Came across this post about Show Business Is My Life from the late, great Music Ruined My Life blog while pawing through my own archives trying to determine what might warrant preserving. (As one does.)
It’s a nice — in both senses of the word — song by song compendium of “liner notes for an unrealized tenth anniversary re-issue.”
5. Bitter Homes and Gardens
Leading a little band of lesser-knowns, Dr. Frank keeps the mood dark for this sad but clever tune, which Glen Campbell oughta cover.
Well, it’s too late for that now, obviously. (RIP, Glen.) It was no doubt always too late (or something) for that. But that’s the kind of thing makes a guy like me want to quote it and link to it, so here I am doing it.
Anyway, now it’s getting toward the twentieth anniversary of this record. (Jeez, right?) That’s a commemorative tchotchke that might actually happen, believe it or not. Though we’ll see. If it does, maybe I should use those notes.
(The title on this piece comes from another MRML post about the “…and I Will Be with You” 7" — then, as now, I’ll link to anything that compares me to Roger Miller.)
I miss music blogs, and MRML in particular. (I say “late, great” above because MRML hasn’t been updated since 2014, though its author, Jeffen, is still around on twitter.) I learned a lot from them in their heyday, and acquired a huge collection of obscure digital music through sites like WFMU’s Beware of the Blog (now also gone dark, sadly.) The archives for both of these are still up and well worth pawing through, if pawing is your game.
It’s not just music blogs that faded out, of course. Blogs per se aren’t really a thing anymore. There are exceptions, but by and large people don’t visit individual sites and there isn’t much point updating a thing that people don’t visit. Our internet now is scattershot, just throwing stuff around and hoping the machines created by our betters on The Platforms will deign to let people see at least a little bit of it; or trying to trick The Platforms’ machines into showing more of it than they think they are, till they figure out what you’re doing and downgrade you to even less visibility.
Consumption of “content” (and what an apt, perfectly dystopian term for the degradation of art and discourse we have overseen!) is largely passive in the here-and-now internet. You stand there on “the platform” holding your device and wait for an automated system to present you with a tiny bit of something it feels you ought to see, no more, no less. You glance at it, chuckle, perhaps, at whatever is supposed to be funny or fascinating about it; or you get slightly outraged about it, if that’s the hook. But only rarely do you read it intently; and increasingly rarely is there anything there to warrant intent reading. (e.g., listicles, memes, quizzes… the Buzzfeedification of culture, essentially.) In a moment whatever it is is completely forgotten, as are the following ten blips that serially supplanted it. In the end, if you’re like me, you’re left with nothing but a vague sense of dissatisfaction and the suspicion that you’ve just wasted the last couple of hours of your life like such hours have never been wasted before.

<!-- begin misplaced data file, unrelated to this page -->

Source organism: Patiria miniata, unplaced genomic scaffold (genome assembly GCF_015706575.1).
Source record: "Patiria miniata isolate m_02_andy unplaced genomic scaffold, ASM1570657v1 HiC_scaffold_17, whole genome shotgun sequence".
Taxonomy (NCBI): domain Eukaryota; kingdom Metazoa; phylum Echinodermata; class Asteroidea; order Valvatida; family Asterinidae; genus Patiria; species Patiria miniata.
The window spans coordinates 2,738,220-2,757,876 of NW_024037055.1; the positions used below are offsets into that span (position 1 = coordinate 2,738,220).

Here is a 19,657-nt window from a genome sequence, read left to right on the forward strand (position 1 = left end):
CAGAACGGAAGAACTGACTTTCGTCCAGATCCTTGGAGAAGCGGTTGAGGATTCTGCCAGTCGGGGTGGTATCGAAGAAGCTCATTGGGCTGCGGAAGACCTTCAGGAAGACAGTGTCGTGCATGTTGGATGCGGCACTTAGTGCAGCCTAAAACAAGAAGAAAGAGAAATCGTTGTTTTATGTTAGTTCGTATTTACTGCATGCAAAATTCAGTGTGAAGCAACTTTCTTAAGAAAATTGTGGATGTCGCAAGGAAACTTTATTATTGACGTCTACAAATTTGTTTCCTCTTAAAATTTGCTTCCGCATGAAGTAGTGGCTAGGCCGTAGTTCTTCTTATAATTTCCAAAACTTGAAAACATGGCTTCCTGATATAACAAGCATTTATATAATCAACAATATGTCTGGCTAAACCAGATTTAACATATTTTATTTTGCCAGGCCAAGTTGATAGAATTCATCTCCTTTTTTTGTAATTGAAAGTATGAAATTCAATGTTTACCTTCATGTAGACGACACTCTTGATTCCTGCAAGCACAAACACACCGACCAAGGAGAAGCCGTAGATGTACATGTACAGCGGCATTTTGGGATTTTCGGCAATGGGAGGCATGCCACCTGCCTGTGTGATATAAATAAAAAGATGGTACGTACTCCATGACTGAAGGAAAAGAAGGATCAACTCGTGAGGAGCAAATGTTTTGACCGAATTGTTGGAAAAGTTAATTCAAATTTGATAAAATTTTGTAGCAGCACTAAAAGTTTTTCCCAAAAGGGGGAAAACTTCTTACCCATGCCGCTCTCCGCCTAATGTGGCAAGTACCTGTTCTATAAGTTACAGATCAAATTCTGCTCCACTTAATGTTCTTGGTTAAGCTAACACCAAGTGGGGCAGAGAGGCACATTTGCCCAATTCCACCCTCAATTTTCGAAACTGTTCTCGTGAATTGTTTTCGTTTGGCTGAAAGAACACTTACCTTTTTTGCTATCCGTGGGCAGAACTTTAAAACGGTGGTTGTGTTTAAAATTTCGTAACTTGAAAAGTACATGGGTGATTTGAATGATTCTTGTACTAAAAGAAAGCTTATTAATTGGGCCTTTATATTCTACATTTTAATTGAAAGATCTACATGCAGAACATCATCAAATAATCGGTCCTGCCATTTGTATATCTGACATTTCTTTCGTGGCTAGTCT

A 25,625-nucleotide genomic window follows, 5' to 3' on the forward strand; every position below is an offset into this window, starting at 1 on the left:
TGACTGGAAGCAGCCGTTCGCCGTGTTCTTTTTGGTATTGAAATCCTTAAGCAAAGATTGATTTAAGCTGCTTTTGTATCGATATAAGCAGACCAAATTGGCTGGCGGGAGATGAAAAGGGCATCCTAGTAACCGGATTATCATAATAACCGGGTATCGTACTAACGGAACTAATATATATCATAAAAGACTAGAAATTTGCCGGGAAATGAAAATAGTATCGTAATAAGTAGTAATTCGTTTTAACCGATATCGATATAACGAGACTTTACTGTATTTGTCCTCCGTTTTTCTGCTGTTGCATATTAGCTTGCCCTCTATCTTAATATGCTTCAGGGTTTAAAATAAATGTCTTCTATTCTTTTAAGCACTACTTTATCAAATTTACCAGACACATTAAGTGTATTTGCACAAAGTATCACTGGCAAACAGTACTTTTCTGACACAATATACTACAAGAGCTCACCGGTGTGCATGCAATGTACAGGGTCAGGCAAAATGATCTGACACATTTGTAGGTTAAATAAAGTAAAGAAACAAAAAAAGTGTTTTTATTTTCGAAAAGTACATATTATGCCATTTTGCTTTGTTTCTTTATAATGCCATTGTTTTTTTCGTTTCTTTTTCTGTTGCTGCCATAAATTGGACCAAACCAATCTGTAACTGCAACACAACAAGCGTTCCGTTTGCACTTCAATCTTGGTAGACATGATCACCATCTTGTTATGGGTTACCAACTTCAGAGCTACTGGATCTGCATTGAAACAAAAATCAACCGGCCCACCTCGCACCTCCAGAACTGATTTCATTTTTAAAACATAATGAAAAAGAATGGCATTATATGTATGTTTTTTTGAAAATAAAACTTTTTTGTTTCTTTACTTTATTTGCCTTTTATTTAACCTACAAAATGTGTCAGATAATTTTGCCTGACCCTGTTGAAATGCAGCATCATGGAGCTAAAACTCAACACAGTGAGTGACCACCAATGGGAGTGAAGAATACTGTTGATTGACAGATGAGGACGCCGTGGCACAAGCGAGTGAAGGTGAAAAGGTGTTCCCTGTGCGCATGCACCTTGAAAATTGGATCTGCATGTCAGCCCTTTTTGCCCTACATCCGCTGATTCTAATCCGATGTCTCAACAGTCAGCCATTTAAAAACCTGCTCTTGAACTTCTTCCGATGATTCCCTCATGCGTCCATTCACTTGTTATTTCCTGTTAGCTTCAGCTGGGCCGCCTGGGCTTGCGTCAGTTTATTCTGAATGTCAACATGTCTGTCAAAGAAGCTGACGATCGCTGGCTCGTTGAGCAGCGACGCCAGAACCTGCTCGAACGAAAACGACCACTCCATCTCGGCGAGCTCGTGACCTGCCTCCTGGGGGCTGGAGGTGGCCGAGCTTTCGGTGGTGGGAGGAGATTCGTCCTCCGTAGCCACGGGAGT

I think there’s maybe an analogy, or rather, perhaps, a certain congruence between this situation and the virtual media paradox I alluded to when I posted this blip (because “content” blippifies itself, “content providers” — God, what have we done? — must adapt, and the blip is mightier than the essay…):
Virtual media’s greatest strength is also its biggest flaw: you can’t trip over it. Easily stored, easily forgotten.
My iTunes tells me I’ve got 37,180 items, 88.9 solid days of“content”, on there. I would guess I’ve listened intently to only around 20% of it. In fact, I don’t have any idea what’s on there, for the most part. It was “collected” and forgotten, and might as well not even be there for all the attention I pay to it. If something happened to a large portion of it so that I somehow no longer “had” it, I’d have no way of knowing it was no longer had. In other words, there’s very little difference between its existence or non-existence.